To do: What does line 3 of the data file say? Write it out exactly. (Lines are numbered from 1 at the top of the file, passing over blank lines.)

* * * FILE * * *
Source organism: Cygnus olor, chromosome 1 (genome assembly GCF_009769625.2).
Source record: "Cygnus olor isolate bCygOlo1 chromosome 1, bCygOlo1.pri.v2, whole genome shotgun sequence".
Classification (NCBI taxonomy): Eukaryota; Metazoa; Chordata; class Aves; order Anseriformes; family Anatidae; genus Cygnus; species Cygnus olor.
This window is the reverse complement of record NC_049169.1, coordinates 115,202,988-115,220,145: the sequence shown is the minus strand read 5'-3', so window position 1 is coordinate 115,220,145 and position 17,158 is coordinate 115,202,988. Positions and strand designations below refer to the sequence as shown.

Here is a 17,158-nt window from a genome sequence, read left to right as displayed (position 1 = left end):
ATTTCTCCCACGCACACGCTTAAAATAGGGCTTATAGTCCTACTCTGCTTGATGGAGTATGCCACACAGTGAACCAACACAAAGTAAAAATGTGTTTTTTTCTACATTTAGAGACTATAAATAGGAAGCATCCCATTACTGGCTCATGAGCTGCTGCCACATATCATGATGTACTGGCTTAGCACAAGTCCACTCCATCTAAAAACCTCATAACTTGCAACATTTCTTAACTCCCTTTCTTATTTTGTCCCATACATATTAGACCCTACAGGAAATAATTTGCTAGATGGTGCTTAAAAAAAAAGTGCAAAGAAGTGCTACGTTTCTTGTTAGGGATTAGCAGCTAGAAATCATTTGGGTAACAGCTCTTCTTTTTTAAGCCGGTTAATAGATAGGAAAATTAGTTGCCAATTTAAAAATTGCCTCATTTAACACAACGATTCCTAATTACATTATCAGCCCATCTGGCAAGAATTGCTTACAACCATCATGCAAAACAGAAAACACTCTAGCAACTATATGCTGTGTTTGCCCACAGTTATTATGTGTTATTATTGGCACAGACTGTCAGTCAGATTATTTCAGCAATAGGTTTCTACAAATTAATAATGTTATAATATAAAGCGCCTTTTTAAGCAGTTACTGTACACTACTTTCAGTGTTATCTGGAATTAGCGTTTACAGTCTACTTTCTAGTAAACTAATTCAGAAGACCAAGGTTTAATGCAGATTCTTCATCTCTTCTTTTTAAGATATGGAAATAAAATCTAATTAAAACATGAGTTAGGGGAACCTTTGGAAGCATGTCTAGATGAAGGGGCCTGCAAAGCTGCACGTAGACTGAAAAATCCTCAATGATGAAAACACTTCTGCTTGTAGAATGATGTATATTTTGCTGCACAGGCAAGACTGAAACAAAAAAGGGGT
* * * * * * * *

Classification (NCBI taxonomy): Eukaryota; Metazoa; Chordata; class Aves; order Anseriformes; family Anatidae; genus Cygnus; species Cygnus olor.